The Real Challenge for U.S.-Turkish Relations: Turkish Kurds

The Real Challenge for U.S.-Turkish Relations: Turkish Kurds

In the past couple of months, news about Turkey has been littered with reports about the spasms of violence between Turkish troops and militants of the terrorist Kurdish Worker's Party (PKK) in the rugged, mountainous eastern part of the country. After a decade of cease-fire, old hatreds have resurfaced with a vengeance, costing the lives of more than 250 soldiers in the past year, and 10 soldiers and 29 Kurdish guerillas this month alone. Mothers and wives kneeling and wailing over their sehit (martyr) sons draped in the Turkish flag have become regular images on Turkish television screens and in Turkish newspapers. "The last glance at his father," read a recent headline in an emotionally charged article, juxtaposed with a picture of an infant gazing at his father's lifeless body at the funeral.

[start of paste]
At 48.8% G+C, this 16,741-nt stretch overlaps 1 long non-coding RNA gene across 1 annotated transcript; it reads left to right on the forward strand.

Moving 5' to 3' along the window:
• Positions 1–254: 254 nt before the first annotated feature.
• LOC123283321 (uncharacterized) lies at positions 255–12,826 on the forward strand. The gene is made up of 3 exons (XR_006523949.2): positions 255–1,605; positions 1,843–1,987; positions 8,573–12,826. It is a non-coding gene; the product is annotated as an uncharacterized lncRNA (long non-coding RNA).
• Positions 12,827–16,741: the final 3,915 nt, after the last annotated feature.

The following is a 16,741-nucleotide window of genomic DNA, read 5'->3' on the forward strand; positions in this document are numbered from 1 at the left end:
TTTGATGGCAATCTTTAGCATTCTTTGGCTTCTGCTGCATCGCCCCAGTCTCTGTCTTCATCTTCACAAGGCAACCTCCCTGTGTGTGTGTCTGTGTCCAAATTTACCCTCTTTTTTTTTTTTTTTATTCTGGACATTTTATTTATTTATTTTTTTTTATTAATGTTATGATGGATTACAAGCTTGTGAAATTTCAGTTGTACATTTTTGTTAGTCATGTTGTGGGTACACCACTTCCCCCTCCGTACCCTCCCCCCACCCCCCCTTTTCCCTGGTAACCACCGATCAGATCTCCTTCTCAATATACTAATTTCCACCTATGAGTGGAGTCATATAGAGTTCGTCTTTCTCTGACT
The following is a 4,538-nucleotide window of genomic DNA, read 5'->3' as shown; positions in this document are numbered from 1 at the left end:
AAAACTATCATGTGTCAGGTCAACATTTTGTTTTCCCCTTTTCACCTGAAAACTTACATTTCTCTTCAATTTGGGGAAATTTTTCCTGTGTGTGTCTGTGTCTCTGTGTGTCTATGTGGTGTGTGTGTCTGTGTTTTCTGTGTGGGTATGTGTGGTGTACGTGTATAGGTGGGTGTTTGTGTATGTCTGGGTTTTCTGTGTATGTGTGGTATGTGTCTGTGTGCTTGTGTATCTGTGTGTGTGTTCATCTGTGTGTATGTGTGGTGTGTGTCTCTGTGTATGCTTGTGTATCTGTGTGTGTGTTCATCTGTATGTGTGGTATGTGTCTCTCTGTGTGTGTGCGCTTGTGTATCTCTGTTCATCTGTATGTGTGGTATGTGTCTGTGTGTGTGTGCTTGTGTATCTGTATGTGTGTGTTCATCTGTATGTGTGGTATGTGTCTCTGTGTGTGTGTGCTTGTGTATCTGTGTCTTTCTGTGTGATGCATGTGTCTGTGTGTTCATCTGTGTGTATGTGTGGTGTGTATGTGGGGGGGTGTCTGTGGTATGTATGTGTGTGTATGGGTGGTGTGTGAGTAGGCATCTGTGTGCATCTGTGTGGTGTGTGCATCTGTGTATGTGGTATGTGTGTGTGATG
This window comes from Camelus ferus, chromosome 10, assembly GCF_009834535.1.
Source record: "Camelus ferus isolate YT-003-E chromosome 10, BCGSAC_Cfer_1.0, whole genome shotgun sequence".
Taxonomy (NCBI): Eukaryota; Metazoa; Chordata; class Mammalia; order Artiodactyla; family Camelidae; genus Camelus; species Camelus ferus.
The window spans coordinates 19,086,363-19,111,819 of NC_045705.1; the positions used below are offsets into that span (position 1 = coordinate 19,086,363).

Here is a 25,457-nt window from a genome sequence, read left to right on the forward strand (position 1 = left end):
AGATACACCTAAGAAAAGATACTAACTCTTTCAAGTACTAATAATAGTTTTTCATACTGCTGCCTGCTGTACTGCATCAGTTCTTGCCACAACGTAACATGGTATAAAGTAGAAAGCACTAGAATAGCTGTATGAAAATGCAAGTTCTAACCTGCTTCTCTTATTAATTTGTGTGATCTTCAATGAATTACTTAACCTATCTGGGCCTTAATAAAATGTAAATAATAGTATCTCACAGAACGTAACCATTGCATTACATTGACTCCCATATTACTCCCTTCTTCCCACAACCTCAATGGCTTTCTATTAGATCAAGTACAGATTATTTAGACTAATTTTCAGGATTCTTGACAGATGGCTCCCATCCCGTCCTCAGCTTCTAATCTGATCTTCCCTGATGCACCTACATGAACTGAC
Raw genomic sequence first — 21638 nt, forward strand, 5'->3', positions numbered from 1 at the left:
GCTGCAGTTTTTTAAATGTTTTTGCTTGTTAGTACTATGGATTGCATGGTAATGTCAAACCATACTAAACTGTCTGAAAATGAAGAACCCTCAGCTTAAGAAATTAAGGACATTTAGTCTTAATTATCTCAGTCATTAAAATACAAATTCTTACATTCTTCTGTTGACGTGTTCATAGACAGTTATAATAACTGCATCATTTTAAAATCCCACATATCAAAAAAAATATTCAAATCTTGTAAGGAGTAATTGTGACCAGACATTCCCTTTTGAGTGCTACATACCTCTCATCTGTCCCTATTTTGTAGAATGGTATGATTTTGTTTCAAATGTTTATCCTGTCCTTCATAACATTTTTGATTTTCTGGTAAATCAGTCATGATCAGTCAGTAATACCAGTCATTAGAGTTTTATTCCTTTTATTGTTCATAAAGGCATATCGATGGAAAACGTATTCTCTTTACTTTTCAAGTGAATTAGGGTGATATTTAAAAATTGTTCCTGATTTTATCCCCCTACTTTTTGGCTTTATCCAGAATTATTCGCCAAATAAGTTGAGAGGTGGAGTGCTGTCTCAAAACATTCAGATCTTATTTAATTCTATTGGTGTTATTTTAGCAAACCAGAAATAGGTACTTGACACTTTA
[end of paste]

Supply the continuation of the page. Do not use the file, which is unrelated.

According to a recent article from the Washington Institute for Near East Policy, a 2006 survey by the Turkish think tank TESEV revealed that terrorism ranked "among the public's top concerns," along with other major issues such as Turkey's crippling inflation rate. Turks cite the U.S. invasion of Iraq as the most important factor in the explosive new outburst of Kurdish separatist sentiment in Turkey. Indeed, despite a relative leveling of Turkish-American ties after the decline that followed the invasion of Iraq, Turkey's Kurdish issue continues to stand as a major roadblock on the path to a stronger alliance between the U.S. and Turkey -- at a time when Ankara's support is crucial to the United States.

Turkey's Disillusionment

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